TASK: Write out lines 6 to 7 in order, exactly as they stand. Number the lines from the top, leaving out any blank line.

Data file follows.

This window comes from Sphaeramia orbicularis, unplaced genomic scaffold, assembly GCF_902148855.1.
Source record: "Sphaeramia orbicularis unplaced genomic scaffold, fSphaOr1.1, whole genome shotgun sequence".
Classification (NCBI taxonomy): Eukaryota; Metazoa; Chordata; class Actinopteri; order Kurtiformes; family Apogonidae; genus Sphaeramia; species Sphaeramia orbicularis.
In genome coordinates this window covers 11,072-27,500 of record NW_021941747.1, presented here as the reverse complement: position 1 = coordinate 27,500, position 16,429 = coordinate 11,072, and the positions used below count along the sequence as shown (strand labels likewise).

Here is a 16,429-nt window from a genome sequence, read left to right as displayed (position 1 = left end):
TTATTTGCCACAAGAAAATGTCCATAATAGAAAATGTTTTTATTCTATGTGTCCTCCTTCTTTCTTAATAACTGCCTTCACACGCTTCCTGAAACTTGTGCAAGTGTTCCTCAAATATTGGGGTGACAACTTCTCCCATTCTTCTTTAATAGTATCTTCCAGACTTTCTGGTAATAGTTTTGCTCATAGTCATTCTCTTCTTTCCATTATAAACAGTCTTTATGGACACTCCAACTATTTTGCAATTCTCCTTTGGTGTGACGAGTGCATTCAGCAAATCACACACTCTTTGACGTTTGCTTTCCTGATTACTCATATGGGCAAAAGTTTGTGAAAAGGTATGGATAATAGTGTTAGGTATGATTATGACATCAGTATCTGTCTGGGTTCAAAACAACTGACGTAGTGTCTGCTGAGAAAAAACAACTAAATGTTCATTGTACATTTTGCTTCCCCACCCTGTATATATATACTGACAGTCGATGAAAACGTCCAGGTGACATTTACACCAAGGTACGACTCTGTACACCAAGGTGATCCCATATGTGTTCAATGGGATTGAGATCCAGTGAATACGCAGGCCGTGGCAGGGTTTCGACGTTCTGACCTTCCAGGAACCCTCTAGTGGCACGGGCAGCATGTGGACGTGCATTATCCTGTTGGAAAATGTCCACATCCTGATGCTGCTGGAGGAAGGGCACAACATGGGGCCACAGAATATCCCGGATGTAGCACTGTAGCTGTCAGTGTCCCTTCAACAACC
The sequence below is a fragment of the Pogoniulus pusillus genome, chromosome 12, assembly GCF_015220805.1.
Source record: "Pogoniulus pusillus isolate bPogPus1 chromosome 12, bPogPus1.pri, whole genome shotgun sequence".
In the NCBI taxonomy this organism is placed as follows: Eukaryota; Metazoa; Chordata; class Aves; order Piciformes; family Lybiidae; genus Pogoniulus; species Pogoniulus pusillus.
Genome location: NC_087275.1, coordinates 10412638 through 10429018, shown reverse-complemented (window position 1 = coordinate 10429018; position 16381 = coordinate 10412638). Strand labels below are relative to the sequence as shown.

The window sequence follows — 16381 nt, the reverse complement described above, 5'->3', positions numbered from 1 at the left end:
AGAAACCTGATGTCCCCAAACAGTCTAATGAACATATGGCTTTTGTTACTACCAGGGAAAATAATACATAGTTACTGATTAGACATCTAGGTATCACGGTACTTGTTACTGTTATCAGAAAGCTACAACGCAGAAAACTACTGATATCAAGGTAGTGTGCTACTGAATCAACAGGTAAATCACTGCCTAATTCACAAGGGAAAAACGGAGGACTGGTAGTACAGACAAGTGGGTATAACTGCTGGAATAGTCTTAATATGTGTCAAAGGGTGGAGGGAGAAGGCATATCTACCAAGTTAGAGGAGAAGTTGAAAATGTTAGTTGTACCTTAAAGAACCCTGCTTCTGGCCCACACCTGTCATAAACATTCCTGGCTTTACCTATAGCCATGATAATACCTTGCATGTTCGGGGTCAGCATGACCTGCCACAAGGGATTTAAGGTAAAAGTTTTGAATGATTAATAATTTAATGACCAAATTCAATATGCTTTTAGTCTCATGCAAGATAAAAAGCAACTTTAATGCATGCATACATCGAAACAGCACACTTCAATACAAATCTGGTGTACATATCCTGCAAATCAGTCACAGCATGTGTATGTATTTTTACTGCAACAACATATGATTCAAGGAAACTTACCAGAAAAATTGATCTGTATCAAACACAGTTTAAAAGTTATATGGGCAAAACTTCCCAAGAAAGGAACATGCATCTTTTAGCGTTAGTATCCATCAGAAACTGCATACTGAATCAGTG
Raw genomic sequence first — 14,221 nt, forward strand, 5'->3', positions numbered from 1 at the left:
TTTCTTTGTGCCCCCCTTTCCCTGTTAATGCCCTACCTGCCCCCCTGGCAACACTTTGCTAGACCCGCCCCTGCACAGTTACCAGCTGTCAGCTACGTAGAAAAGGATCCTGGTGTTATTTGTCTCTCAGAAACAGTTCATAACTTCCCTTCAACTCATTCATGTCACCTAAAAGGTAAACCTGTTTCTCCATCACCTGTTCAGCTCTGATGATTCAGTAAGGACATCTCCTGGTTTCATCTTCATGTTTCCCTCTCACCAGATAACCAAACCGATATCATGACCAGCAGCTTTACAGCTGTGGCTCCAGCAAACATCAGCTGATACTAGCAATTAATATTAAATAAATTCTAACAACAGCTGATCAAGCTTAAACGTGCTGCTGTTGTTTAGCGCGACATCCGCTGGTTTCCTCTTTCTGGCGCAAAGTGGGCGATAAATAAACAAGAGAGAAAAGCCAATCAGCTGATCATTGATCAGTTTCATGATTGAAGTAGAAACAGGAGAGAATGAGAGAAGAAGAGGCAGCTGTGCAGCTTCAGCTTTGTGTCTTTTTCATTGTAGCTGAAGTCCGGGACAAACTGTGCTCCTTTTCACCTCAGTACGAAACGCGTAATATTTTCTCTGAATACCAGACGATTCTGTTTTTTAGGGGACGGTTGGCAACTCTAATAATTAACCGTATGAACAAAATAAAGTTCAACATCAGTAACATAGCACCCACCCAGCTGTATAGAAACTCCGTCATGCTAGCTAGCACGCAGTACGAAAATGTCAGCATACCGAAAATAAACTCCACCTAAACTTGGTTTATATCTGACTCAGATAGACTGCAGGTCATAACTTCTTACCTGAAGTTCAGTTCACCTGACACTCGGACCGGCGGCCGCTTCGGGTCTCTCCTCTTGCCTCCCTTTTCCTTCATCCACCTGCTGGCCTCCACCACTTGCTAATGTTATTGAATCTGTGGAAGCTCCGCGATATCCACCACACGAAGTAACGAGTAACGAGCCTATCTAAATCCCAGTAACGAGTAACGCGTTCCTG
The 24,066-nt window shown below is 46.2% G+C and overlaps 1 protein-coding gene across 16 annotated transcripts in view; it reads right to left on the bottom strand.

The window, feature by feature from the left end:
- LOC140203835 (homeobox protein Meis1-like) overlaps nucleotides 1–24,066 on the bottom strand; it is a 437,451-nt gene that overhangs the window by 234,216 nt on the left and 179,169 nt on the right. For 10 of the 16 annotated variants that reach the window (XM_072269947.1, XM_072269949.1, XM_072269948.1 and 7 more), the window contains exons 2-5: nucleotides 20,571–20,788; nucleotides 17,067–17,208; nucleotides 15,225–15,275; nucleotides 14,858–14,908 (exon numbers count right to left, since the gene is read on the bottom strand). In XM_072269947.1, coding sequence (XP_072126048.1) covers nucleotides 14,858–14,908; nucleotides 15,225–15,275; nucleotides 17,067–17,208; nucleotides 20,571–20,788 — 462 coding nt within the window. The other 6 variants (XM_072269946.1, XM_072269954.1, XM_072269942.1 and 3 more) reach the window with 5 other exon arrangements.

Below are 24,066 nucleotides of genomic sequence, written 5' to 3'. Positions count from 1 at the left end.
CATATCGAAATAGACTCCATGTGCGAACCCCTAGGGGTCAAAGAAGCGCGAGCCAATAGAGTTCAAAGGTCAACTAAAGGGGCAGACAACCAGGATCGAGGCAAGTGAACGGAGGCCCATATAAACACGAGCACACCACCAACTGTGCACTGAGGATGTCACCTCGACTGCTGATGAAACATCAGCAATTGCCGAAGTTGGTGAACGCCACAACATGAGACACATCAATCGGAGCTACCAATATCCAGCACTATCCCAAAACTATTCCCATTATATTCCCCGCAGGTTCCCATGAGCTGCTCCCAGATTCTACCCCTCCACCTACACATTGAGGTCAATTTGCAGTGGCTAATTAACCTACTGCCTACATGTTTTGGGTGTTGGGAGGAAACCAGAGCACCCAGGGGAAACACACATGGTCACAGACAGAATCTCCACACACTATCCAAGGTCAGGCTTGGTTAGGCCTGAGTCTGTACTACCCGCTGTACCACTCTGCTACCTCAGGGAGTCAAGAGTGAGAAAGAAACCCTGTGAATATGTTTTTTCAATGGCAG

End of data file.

TTATTTGCCACAAGAAAATGTCCATAATAGAAAATGTTTTTATTCTATGTGTCCTCCTTCTTTCTTAATAACTGCCTTCACACGCTTCCTGAAACTTGTGCAAGTGTTCCTCAAATATTGGGGTGACAACTTCTCCCATTCTTCTTTAATAGTATCTTCCAGACTTTCTGGTAATAGTTTTGCTCATAGTCATTCTCTTCTTTCCATTATAAACAGTCTTTATGGACACTCCAACTATTTTGCAATTCTCCTTTGGTGTGACGAGTGCATTCAGCAAATCACACACTCTTTGACGTTTGCTTTCCTGATTACTCATATGGGCAAAAGTTTGTGAAAAGGTATGGATAATAGTGTTAGGTATGATTATGACATCAGTATCTGTCTGGGTTCAAAACAACTGACGTAGTGTCTGCTGAGAAAAAACAACTAAATGTTCATTGTACATTTTGCTTCCCCACCCTGTATATATATACTGACAGTCGATGAAAACGTCCAGGTGACATTTACACCAAGGTACGACTCTGTACACCAAGGTGATCCCATATGTGTTCAATGGGATTGAGATCCAGTGAATACGCAGGCCGTGGCAGGGTTTCGACGTTCTGACCTTCCAGGAACCCTCTAGTGGCACGGGCAGCATGTGGACGTGCATTATCCTGTTGGAAAATGTCCACATCCTGATGCTGCTGGAGGAAGGGCACAACATGGGGCCACAGAATATCCCGGATGTAGCACTGTAGCTGTCAGTGTCCCTTCAACAACC
The sequence below is a fragment of the Pogoniulus pusillus genome, chromosome 12, assembly GCF_015220805.1.